Lesen: 1990 Feb 27, Equality in Political Participation Decision-Making

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Statement to the 34th session of the United Nations Commission on the Status of Women
Agenda Item 4, Priority themes: (a) Equality: Equality in political participation and decision-making

Vienna, Austria
26 February-9 March 1990

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The Baha'i International Community welcomes the Secretary-General's report on "Equality in Political Participation and Decision-making"and wholeheartedly supports its recommendations. We agree that women must be fully involved at all levels of decision-making, not only because it is just, but because, in the Baha'i view, the full participation of women will hasten social and political progress and lead to the establishment of world peace.

The emancipation of women, the achievement of full equality between the sexes, is one of the most important, though less acknowledged prerequisites of peace. The denial of such equality perpetrates an injustice against one-half of the world's population and promotes in men harmful attitudes and habits that are carried from the family to the work place, to political life, and ultimately to international relations. There are no grounds, moral, practical, or biological, upon which such denial can be justified. Only as women are welcomed into full partnership in all fields of human endeavor will the moral and psychological climate be created in which international peace can emerge.

The goal of full participation by women is being pursued within Baha'i communities around the world in several ways: by teaching equality of the sexes as a fundamental spiritual principle; by advocating the education of women and girls; and by employing a decision-making process that welcomes women. Baha'is believe that true equity will be realized only when women are accorded full opportunity to develop their capacities and serve humanity. Indeed, where choices must be made, Baha'is are urged to give priority to the education of women and girls.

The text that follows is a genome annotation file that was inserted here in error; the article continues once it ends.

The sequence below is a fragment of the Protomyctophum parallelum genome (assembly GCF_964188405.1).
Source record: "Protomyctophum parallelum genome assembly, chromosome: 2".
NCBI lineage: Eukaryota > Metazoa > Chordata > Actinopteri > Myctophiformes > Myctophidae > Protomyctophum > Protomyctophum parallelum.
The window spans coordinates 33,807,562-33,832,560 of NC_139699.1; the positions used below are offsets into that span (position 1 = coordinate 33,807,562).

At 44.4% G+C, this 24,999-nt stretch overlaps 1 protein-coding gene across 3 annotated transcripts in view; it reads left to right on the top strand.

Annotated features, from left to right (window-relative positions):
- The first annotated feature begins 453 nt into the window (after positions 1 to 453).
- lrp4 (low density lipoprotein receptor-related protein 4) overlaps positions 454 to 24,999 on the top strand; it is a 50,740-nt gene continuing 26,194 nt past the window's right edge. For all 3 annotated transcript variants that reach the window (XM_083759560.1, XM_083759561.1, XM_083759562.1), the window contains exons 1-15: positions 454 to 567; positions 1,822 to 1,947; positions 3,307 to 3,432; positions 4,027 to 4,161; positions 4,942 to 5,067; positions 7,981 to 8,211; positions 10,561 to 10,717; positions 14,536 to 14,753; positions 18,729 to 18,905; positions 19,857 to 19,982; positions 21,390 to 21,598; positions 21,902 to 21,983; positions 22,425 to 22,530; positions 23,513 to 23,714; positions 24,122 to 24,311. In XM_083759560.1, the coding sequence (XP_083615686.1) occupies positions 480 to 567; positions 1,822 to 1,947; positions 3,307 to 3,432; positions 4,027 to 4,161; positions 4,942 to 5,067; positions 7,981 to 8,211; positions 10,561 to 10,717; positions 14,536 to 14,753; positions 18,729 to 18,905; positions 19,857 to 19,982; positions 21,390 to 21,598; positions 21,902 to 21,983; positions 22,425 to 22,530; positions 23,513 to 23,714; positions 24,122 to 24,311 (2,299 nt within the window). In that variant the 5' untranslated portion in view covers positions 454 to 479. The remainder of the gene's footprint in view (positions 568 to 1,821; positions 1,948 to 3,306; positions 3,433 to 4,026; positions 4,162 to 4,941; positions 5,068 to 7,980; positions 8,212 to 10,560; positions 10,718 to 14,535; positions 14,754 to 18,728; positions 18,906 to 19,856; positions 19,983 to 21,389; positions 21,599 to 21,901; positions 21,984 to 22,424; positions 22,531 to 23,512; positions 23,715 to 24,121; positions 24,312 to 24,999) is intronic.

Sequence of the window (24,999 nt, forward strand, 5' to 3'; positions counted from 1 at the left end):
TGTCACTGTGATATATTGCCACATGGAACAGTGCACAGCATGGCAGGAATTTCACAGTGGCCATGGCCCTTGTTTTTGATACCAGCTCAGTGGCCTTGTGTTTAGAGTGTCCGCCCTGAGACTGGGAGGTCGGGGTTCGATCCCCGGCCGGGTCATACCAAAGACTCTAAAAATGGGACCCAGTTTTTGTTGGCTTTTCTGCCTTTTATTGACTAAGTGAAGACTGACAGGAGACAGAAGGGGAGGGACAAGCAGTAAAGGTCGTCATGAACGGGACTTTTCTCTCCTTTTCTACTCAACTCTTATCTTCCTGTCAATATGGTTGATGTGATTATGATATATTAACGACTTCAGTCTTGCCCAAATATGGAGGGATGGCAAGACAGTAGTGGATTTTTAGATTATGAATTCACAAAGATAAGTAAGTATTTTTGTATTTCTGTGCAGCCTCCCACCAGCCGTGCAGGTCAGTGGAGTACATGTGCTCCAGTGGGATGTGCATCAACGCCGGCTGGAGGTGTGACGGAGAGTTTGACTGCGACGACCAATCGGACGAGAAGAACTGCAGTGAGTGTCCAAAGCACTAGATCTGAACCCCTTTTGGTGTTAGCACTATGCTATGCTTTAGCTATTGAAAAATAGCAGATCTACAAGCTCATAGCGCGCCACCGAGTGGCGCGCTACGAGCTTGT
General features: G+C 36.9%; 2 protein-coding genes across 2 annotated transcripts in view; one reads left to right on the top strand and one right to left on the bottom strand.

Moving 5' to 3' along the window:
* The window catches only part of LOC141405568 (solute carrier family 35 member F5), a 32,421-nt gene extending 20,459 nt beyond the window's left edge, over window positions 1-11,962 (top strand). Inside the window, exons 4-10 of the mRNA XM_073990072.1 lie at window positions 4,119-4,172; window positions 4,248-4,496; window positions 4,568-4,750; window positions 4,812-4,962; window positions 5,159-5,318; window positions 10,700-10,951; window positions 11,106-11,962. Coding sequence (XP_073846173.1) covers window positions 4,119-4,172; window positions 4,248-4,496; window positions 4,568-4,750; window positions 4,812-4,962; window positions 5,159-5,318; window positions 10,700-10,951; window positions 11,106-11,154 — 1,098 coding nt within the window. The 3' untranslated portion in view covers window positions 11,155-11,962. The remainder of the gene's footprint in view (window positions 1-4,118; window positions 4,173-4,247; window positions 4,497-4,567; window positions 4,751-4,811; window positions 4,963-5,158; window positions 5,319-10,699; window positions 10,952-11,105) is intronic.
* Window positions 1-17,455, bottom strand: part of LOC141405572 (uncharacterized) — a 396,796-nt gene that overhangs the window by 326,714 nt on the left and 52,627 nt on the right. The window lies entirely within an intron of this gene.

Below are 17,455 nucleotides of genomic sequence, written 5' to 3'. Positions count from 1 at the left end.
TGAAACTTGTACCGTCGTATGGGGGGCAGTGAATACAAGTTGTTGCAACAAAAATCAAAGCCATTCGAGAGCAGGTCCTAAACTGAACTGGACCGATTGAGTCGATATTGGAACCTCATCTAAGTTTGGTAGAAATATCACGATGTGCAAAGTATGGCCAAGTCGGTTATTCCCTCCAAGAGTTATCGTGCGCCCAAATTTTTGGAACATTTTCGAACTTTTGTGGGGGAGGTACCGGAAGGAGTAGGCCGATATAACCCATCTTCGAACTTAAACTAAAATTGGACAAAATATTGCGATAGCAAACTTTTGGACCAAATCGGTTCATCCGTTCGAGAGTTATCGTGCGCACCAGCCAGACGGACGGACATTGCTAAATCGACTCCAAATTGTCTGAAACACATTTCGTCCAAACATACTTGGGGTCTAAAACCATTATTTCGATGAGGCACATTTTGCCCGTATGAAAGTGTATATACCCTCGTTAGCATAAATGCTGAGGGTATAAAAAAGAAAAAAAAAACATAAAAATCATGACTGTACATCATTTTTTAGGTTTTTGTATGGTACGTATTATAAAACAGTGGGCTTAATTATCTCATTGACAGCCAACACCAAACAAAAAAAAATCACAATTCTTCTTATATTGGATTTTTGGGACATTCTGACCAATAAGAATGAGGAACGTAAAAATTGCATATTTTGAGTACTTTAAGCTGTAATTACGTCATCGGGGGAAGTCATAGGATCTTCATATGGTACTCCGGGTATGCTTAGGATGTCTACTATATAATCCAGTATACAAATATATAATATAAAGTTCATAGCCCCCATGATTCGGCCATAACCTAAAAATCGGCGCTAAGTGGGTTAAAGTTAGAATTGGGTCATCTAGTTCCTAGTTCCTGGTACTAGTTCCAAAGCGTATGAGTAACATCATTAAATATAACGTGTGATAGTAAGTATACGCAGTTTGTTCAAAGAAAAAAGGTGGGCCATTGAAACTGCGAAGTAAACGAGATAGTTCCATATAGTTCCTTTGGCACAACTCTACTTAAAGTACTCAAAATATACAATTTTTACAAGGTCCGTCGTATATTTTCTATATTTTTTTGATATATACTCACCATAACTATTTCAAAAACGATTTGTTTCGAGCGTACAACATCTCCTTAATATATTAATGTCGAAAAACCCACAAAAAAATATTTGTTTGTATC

Gradually, as a result of these complementary efforts, Baha'i communities, large and small, are successfully integrating women into both family and community decision-making. Much of this success is due, we believe, to a unique approach to decision-making, elements of which might be of interest to the Commission in its own important efforts to promote participation of women. We are pleased to have this opportunity, therefore, to share our experience.

Decision-making in the Baha'i community is a collective consultative process, based on universal spiritual principles and conducted according to rules of cooperation, respect, and appreciation of diversity. Because it involves men and women as equals, consultation builds partnership. Anyone, for instance, who joins a Baha'i community, whether in a modern city or a remote village, has the opportunity to participate in community affairs. Both women and men are eligible to vote for and serve on the local governing council, and all members of the community, including youth and children, take part in community consultations. This sharing of views and ideas fosters the consultative process and feeds into the governing council's deliberations.